Georgia Residents Continue Speaking Up About the IRP

Cary Ritzler | May 31, 2022 | Energy Justice, Energy Policy, Georgia

Georgia Power, the investor-owned utility that has monopoly status and serves customers in 150 counties in Georgia, is planning for its next two decades of energy use, and Georgia residents are making sure regulators hear their voices. Georgia Power’s 2022 integrated resource plan (IRP) details the utility’s proposed mix of energy fuels, including coal, fossil gas, and renewable sources. SACE is joining environmental and energy justice groups to help Georgians engage with the elected members of the Georgia Public Service Commission, who have the responsibility of ruling on Georgia Power’s plans. Many of these Georgians are seeking MORE investments in clean energy and energy efficiency, STRONGER plans to remediate pollution after power plant closures, and strategies to RELIEVE the burden of unaffordable energy for low-income households.

Residents gathered in Athens on May 19 to discuss Georgia Power’s proposed plan at a community meeting. Creature Comforts Brewery provided space and technical support for the meeting, which was organized by Southern Alliance for Clean Energy and co-hosted by several organizations, including Southface Institute, Athens Land Trust, Environment Georgia, 100% Winterville, the Sierra ClubSunrise Athens, and Georgia Climate Change Coalition. Local restaurant Rashe’s Cuisine provided dinner for attendees.

L to R: John O’looney arrives by e-bike; left two attendees and Cary Ritzler; Dr. Tawana Mattox (L) sits with West Broad Community Advisory Board members Raleigh Robinson and Willie Smith.

Dr. Tawana Mattox Highlights Energy Equity

Dr. Tawana Mattox began the meeting with a discussion about energy equity in Athens. She engages with about 60 members of the West Broad Community to talk about the community’s concerns and work with them to meet their needs.

Dr. Tawana Mattox began the meeting with a discussion about energy equity in Athens. Dr. Mattox established the  West Broad Community Advisory Board to work on a sustainability program in the community, and through that work she has begun to learn about how energy justice and climate change impact residents. She explained that while energy issues are new to her and she is still learning, it is important to her to get her group involved in meetings like this and that they are “at the table so that we can begin to articulate what our needs are so that change can happen.” She wants to engage with environmental groups to work “with us, not for us” to make sure that their strengths, needs, and ideas are reflected.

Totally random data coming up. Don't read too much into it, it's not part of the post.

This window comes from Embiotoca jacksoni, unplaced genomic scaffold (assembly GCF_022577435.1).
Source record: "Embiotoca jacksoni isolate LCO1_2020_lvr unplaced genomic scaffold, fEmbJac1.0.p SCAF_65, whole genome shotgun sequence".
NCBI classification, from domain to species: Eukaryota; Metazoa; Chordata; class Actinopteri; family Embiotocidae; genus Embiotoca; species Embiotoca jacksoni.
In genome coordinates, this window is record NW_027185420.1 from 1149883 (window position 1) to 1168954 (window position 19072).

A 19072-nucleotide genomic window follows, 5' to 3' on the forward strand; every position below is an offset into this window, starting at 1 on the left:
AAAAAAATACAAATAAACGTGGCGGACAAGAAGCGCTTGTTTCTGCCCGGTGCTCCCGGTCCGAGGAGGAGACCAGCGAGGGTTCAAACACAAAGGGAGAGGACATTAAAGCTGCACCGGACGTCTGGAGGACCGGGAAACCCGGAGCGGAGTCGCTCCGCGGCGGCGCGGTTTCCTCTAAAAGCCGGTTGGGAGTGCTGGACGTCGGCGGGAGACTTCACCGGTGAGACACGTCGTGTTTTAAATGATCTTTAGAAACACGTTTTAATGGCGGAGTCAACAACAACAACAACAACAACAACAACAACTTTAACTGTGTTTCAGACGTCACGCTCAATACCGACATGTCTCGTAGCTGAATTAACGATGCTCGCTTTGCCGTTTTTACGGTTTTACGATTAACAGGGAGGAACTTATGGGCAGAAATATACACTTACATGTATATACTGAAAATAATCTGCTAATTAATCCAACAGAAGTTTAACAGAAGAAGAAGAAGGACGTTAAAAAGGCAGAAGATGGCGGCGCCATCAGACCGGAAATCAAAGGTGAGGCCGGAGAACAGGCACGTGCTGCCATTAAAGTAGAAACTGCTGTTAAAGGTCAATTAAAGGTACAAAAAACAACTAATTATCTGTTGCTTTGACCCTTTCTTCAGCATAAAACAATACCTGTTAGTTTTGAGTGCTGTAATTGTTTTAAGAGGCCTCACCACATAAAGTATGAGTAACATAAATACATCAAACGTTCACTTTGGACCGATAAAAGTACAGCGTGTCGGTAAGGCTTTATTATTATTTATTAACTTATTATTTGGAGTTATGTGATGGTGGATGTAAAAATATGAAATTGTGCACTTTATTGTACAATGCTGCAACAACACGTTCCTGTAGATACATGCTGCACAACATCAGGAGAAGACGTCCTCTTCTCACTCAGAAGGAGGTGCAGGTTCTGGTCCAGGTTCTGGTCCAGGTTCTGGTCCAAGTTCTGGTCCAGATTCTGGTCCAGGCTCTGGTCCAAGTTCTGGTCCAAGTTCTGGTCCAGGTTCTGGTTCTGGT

She said that through their work together, she and the community residents have been connecting the dots to learn what energy burden is. They have realized that some of the health and respiratory problems community members face are impacted by energy and climate and where they live–conditions that are determined by redlining and systemic design.

Local Community Efforts Require Cooperation From The Utility

Residents and local officials from neighboring Winterville joined the meeting as well. City councilmember Bruce Johnson shared Winterville’s plans for solar installations on the Winterville Auditorium and the 100% Winterville Initiative that he began prior to being elected to his council seat. He used the project as an example of the importance of cooperation between local governments, state agencies, and utilities to help communities meet their goals.

Environmental Groups Explain What Is In The IRP

Katie Southworth, who joined the meeting from Southface Institute, explained that Georgia Power’s plans in the proposed IRP rely too heavily on investments in new fossil power plants and ignore the potential for reducing demand through energy efficiency. Energy efficiency programs, she said, could be viewed as a local power plant in terms of energy saved.

Strong investments in community programs similar to the West Broad sustainability program could help the utility avoid the need to build more new, costly fossil fuel power plants in future years by decreasing the overall energy demand from residents.

Scott Presson, chapter leader for the Sierra Club in Gwinnett, Georgia, discussed Georgia Power’s strategy for cleaning up coal ash at retired coal plants. He said the company’s plans to cap coal ash plants without lining the ponds are inadequate for protecting Georgia communities from harmful coal ash pollution exposure, which can leach arsenic and mercury into groundwater and cause cancer, heart disease, stroke, and other health problems. The PSC could tell Georgia Power to fully excavate the coal ash and move it to safely lined landfills away from bodies of water for all of their sites.

Questions and Discussion from Community Members

A robust community discussion followed the presentations. Community members asked about solar net metering and discussed their concerns about Georgia Power’s continued use of fossil natural gas, which not only emits carbon dioxide when burned but also releases planet-warming methane gas and other pollutants when extracted and transported.

L to R: Rashe Malcolm serves Caribbean food; Art Edison asks about Georgia Power’s solar policies during Q&A; Georgia voters attending the town hall.

Are you interested in helping us get the word out to Georgians about the IRP? We would love to join you and your friends, neighbors, or community groups and give a virtual presentation about the IRP.  If you are interested in helping us host an online gathering, please use this link to send us your contact information, and we will reach out!

Sign up to help organize an online presentation!

Cary Ritzler
This blog was written by a former staff member of the Southern Alliance for Clean Energy.
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